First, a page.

False. The universe expands into nothing.Consider this:

-Universe was once compact

-began to expand rapidly so it could stabilize

If that weren't true, then the universe isn't expanding

-means that it is taking longer for gravity waves to travel

-then that means gravity waves are deacclerating??

-speed of information is constant and the universe fixes itself to make such happen

Okay but then how is it expanding into nothing??

Suppose the universe is expanding. Suppose there exists some point not in the universe that is non-Euclidean (ie not a simple surface) but rather a stochastic surface that may or may not exist depending on some probability measure.

Assume this point will go from literally being nothing, to being a point in the universe due to the universe expanding. There are two scenarios for the universe:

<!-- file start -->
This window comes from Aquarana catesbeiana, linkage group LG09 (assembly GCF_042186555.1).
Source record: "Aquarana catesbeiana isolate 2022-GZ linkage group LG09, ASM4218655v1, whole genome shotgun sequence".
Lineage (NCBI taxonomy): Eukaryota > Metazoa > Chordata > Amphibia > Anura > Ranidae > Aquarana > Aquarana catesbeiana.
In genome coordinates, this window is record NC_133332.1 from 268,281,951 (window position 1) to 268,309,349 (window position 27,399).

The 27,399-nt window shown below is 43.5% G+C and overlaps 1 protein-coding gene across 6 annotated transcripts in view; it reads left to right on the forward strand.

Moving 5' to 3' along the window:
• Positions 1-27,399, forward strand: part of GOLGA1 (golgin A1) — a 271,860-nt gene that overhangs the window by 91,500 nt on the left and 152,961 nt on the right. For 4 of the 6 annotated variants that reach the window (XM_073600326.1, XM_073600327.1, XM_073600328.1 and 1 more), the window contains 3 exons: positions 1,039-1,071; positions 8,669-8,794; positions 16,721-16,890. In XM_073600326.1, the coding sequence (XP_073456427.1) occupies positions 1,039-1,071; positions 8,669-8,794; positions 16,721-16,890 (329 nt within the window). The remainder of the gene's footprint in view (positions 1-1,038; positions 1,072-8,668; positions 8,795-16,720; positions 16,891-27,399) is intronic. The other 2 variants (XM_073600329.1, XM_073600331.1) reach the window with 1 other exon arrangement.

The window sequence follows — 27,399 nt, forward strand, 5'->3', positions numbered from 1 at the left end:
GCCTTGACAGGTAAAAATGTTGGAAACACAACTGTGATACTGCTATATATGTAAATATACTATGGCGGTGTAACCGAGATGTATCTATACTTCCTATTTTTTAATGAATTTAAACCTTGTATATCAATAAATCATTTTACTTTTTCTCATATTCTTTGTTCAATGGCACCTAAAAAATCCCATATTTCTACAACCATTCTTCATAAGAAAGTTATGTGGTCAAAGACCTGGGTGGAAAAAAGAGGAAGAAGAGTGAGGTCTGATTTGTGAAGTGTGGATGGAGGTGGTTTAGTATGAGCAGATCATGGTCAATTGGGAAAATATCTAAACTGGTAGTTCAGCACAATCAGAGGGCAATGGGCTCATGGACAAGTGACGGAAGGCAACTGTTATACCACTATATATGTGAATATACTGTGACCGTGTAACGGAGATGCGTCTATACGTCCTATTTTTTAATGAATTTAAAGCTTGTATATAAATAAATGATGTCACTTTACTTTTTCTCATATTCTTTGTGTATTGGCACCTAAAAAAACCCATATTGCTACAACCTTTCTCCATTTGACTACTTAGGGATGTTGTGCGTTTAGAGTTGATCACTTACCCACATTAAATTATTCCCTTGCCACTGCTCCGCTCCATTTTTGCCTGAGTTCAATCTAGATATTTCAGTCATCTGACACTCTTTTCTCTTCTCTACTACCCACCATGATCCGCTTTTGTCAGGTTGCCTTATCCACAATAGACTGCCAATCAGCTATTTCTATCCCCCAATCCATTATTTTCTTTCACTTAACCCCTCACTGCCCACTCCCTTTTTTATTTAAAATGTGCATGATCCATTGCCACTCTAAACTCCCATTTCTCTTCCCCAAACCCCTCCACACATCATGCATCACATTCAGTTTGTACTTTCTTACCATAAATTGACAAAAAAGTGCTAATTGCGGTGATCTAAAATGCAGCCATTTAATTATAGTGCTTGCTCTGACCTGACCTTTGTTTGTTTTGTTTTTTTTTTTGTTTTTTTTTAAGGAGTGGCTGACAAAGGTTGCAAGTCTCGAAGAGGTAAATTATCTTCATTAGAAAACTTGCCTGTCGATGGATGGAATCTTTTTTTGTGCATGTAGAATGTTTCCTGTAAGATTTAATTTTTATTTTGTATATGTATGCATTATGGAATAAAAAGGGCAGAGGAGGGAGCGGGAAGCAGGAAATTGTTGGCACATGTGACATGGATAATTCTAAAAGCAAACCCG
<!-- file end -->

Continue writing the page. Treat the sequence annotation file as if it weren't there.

1) it stops expanding

2) it expands until infinity

Imagine scenario 1:

Here the universe stops expanding and universe does not reach here. Then this point is already nothing by definition

Scenario 2:

Universe expands indefinitely

Every point in space is part of an infinitely long sequence of points(ie. never stops). Assume you have a point in space n that is close to infinity. Then another point p that is also in the set of points in the universe that also approaches infinity such that n->inf, p->inf. Now suppose that (n+p)->inf. Then either n or p approach inf. Also now consider t = inf and consider v = nothing, such that t+v returns nothing. Let f(x) be a function that outputs 1 if something(in the universe at any time [0, inf)). So f(n+p) =1, f(t) = 1, and f(v) = 0; Then f(t+n) = f(t+p) = f(t+n) = 0. These points not in the universe. But how? if t = inf, and n->inf, then either (t+n)-> inf(thus t is not actually infinity) or (t+n) is not in the set of the universe. Likewise if for (t+n), that is infinity+nothing n is not in the set of infinity but (t+n) is in the set of nothing, thus infinity is in the set of nothing(nothing encapsulates everything)